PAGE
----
The Venus flytrap (Dionaea muscipula) might be the most famous carnivorous plant; it can entice prey to land on its leaf lobes, which it can shut like a trap. Just like the signals that flash through the human body as we move, the plant uses electrical impulses known as action potentials to close those lobes. Research published in Scientific Reports has now indicated that the action potentials in the Venus flytrap also generate small magnetic fields that can be recorded with devices called atomic magnetometers.
"You could say the investigation is a little like performing an MRI scan in humans," explained physicist Anne Fabricant. "The problem is that the magnetic signals in plants are very weak, which explains why it was extremely difficult to measure them with the help of older technologies."
In the Venus flytrap, if the sensitive hairs on the leaf lobes are stimulated, an action potential moves through the plant. If two occur in succession, the trap closes and prey will be locked inside and digested. The trap can be stimulated in several ways, such as injury, touch, salt, water, heat, or cold.
Action potentials in the human body come from the movement of ions across membranes, which creates an electrical gradient. Neurons use action potentials to communicate. Electrical activity in neurons can be recorded in several ways, including electroencephalography (EEG), and magnetic resonance imaging (MRI). Plants can also generate electrical signals that move through a network of cells, similar to a nervous system. In the Venus flytrap, magnetic signals have now been linked to this electrical activity.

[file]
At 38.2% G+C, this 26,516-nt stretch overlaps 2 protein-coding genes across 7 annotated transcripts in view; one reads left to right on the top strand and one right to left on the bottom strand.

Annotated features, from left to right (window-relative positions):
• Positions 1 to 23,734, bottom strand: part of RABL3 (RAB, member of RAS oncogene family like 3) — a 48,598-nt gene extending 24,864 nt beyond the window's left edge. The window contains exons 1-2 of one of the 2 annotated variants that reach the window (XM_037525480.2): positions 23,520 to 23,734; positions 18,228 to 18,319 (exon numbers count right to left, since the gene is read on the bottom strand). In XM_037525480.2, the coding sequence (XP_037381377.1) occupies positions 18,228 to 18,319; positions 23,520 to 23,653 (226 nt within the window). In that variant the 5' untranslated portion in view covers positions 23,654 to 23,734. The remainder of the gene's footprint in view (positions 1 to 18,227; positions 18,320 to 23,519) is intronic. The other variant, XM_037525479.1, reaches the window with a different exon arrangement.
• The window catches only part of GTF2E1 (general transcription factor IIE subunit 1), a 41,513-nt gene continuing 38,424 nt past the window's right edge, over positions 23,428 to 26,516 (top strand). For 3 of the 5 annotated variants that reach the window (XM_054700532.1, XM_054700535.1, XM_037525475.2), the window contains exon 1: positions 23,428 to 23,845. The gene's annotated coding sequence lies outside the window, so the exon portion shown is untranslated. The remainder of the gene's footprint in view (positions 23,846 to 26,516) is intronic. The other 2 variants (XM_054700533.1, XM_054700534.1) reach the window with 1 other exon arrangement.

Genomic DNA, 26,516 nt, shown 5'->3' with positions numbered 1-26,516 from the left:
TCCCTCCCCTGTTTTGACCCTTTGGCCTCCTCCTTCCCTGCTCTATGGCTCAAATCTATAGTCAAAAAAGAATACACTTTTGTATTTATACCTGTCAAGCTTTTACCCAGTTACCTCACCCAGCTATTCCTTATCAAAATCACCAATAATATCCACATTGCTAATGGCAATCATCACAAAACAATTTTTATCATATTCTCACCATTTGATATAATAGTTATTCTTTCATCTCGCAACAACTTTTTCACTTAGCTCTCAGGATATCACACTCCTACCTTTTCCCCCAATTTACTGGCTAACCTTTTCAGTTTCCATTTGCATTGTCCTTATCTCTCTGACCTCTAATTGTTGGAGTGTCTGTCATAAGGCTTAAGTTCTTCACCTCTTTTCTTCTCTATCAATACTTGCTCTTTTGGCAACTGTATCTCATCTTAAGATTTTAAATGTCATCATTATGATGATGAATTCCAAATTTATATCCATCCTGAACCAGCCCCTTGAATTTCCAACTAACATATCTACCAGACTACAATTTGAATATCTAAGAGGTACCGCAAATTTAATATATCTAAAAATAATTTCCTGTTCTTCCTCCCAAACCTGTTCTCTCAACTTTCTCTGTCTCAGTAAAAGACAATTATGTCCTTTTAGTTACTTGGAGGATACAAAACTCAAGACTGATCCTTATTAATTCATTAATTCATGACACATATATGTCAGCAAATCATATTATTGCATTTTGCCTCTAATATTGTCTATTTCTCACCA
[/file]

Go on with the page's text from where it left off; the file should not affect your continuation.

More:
"We have been able to demonstrate that action potentials in a multicellular plant system produce measurable magnetic fields, something that had never been confirmed before," said Anne Fabricant, a graduate candidate in Professor Dmitry Budker's research group at Johannes Gutenberg University Mainz (JGU) and the Helmholtz Institute Mainz (HIM).
Living organisms are known to generate magnetic fields, and at least one scientist has even suggested that some people can sense magnetic fields. But there's still a lot we don't know about magnetic fields in plants. In this research, the scientists used sensitive atomic magnetometers instead of bulky superconducting-quantum-interference-device (SQUID) magnetometers that are typically used in plant studies.
The atomic magnetometers showed that the flytraps were producing magnetic signals that have maximum amplitudes of 0.5 picotesla (a level that is millions of times lower than our planet's magnetic field). "The signal magnitude recorded is similar to what is observed during surface measurements of nerve impulses in animals," said Fabricant.
Further studies will investigate even smaller magnetic signals in other types of plants. It may one day be possible to use these magnetic fields to help agricultural plants respond to temperature or environmental changes.